IV. Prevailing of A.A.R. Substitutes and Fake A.A.R.

In the past, only Aquilaria agallocha Roxb. (A.A.R) has been regarded as "agarwood". Later, because of limited avialability of A.A.R., people in Japan, India, and Middle East, began to use other fragrant woods to substitute A.A.R. and called those substitute as agarwoods. The most famous among those substitutes is Aquilaria malaccensis Lamk. In Korea, people even developed a method to "make" agarwood by putting some kind of fragrant wood (not AAR wood) under the seashore for hundreds of years.

In terms of fragrance, those A.A.R. substitutes can hardly compared with A.A.R. In addition, most of them could not be used as medicine. Therefore, in most countries, A.A.R. is still regarded as "he" kind of agarwood.

Because it takes so long to form high quality agarwoods, the demand for agarwood is greater than the supply. In reality most A.A.R. and A.A.R. related products sold in the market are either fake or A.A.R. substitutes. There are mainly three kinds of fake-A.A.R.:

    1. Adulterated A.A.R.- injecting color and fragrance into woods.
    2. Injecting fragrance into sinking wood.
    3. Fragrant wood- such as A.A.R. substitutes and other fragrant woods.
The most obvious characteristics of fake A.A.R. is that unlike A.A.R., most of them have apparent fragrance before burning. Of course, the fragrance generated while it's burning is very different from the natural fragrance generated by real A.A.R.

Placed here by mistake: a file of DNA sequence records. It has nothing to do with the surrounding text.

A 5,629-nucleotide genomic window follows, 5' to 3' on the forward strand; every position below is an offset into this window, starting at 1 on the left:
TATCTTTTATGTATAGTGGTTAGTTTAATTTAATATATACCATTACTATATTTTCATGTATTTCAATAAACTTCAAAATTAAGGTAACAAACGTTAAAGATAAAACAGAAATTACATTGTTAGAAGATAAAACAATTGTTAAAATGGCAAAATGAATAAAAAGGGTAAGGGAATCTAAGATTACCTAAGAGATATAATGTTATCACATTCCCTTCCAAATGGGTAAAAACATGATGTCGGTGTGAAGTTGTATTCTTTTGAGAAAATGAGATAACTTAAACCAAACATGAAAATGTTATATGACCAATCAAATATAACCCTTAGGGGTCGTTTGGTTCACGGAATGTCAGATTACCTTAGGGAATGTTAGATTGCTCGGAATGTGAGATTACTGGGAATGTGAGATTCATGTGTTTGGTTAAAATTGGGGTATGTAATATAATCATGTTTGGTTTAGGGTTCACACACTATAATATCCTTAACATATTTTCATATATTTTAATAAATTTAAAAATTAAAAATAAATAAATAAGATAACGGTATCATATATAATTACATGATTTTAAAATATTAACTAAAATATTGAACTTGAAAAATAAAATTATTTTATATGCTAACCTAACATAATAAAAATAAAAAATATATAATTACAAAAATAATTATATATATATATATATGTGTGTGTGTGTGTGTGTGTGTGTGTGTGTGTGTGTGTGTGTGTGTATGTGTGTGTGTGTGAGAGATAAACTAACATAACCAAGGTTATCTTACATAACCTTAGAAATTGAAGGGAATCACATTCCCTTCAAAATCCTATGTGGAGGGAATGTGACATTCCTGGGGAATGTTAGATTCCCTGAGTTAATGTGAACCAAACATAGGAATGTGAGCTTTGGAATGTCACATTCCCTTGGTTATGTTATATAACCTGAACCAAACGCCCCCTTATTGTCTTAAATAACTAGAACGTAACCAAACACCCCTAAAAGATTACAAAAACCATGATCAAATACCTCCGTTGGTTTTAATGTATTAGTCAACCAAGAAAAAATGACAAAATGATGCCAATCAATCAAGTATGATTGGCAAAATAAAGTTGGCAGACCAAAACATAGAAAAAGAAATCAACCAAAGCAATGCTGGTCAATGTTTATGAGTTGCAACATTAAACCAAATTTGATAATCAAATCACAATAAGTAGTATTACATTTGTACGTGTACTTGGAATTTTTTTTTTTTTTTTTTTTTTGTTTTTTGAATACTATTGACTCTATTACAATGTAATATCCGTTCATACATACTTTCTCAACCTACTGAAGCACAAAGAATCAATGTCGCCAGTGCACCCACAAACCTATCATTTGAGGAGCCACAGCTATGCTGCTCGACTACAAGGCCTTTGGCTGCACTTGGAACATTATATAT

In addition, since most consumers know that sinking into water is the important criteria to judgement the grade of A.A.R., many merchants choose woods that sink into water and inject color and fragrance to make fake A.A.R. There are more than 20 kinds of wood can sink into water even those that do not contain oleoresin

As far as A.A.R. substitutes are concerned, as mentioned above, Aquilaria malaccensis Lamk (AML) has been regarded as the best among those substitutes. In Japanese 6-grades grading system, there is one saying that A.A.R. and A.M.L. occupies first four grades.1

The origins of A.M.L. are the same as that of A.A.R., spreading across Southeast Asia and India. Although the supply of A.M.L. is not as rare as that of A.A.R., A.M.L. was filed as CITES item by Washington Convention for Endangered Species.2 Therefore, in most countries in the world, the trading of A.M.L. and products including A.M.L. is illegal and the law is strictly implemented. A.A.R. has not been filed as CITES item even its rarer availability.

Nevertheless, in the major markets for A.A.R. and A.M.L., such as China, Hong Kong, India, Japan, and Middle Eastern countries, very large quantities of those two items and related products are sold and traded. A.M.L. is listed as CITES item and the trading is illegal so its supply must be very limited; A.A.R. is even much rarer than A.M.L.

In reality, more than 99% of A.A.R. and most A.M.L. sold in market are fake or adulterated. As a result, most agarwoods by-products, such as incense, perfumes, and essential oils does not contain any agarwoods in them.

Unfortunately, A.A.R. was extinct in many of is origins. Before Ming Dynasty, A.A.R. was available in the Hai-nang island of southern China. Right now, Vietnam is the only country still capable of providing qualified A.A.R. with oleoresin. However, A.A.R. has been declared as the national treasure and exporting of any real A.A.R. is strictly controlled.

Foot Note:
1. Treatment of Kodoh, pp.43.

2. CITES Appendix I

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